He drank in steady, shallow breaths and worked his dry throat around the bitterness of old vomit and gore. Moment by moment, he held back the night.

It bled into early morning. Then the alleyway added insult to injury.

He didn’t begrudge the handful of youth who, moving along the lane in a close pack for mutual protection, upending rubbish and filth in the hunt for anything salvageable, stumbled across his prone form. After all, Cassian knew firsthand what it was like to fall through the cracks of a broken society and balance on the knife’s edge of want.

Human memory was selective, of course. When he thought of his early years in the wilds of the Outer Rim, he remembered his inherent sense of the wrongness of his universe. He recalled scrounging and mourning and fearing – that and yearning for freedom, although he had been far too young to articulate this well, to do anything more than throw rocks and shake a small fist.

He wanted to believe his younger self would have checked a body for signs of life before stealing the boots from its feet. Then again, he admitted to himself, perhaps that was wishful thinking. Perhaps the child Cassian, like these pathetic scavengers, would have preferred not to know if he were plundering the dead, the drunk, or the desperately wounded.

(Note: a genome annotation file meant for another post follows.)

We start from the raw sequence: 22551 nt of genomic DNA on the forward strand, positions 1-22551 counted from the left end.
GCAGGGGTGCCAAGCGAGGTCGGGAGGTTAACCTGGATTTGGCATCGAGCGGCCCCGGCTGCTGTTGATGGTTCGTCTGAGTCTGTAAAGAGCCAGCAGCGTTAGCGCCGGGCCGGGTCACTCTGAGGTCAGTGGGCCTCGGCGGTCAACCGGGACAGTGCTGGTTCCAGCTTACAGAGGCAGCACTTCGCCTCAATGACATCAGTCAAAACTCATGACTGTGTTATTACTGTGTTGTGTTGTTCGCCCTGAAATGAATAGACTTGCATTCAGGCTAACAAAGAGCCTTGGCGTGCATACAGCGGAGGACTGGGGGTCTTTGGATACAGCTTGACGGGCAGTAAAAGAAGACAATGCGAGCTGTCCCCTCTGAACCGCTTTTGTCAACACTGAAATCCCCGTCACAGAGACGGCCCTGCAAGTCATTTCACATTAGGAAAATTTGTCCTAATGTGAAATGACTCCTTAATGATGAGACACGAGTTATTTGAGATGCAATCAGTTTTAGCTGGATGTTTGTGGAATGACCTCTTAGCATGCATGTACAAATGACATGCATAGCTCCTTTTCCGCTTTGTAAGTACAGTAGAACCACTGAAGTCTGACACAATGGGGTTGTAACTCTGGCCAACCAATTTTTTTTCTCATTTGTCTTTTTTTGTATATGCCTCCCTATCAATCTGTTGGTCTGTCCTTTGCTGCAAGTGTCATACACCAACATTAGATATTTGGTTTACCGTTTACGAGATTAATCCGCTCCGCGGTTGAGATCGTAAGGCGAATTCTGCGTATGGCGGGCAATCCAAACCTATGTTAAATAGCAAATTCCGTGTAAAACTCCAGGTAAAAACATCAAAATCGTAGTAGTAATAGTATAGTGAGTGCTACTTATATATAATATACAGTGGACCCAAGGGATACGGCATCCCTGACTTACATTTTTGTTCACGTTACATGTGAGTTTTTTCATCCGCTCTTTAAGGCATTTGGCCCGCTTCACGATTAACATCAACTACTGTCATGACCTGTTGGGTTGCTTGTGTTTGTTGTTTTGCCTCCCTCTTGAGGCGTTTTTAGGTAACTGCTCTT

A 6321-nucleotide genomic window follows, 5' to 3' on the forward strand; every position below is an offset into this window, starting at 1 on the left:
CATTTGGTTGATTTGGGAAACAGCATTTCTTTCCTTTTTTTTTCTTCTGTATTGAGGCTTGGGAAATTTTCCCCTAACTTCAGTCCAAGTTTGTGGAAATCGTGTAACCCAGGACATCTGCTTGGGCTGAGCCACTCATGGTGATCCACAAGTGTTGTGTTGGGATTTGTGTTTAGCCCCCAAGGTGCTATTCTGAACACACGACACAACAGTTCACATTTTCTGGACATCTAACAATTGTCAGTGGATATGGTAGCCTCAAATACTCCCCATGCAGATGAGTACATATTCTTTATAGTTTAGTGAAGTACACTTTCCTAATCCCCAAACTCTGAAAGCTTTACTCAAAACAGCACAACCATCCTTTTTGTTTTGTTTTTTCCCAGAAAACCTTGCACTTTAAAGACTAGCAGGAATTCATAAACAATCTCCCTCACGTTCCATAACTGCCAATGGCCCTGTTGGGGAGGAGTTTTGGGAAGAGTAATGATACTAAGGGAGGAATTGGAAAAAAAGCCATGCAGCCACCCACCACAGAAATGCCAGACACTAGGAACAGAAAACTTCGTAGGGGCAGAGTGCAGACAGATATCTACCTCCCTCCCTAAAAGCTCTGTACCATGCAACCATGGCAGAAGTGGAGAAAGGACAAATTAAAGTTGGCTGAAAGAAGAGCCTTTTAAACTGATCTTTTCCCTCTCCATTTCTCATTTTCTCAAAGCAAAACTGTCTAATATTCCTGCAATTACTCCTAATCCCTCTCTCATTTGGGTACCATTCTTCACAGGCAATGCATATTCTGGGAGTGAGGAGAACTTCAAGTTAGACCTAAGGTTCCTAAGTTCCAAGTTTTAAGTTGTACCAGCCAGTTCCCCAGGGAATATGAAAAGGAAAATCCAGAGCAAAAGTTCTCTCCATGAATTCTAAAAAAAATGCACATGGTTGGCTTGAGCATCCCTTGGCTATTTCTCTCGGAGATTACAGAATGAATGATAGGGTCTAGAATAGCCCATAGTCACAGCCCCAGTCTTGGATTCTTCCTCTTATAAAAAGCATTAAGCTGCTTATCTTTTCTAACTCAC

It hardly mattered now. With his face turned away from the street, blanketed in stinking refuse, he did his best to impersonate a corpse.

To be fair, this didn’t require much effort.

They took his boots. They left his jacket, however, after noting the security-grade shackles that bound his wrists behind his back. Removing the jacket would have meant cutting it to ribbons first, and what was the point?

Besides, as one of the pack discovered and explained to his peers, the jacket was soaked with blood, anyway. No real loss.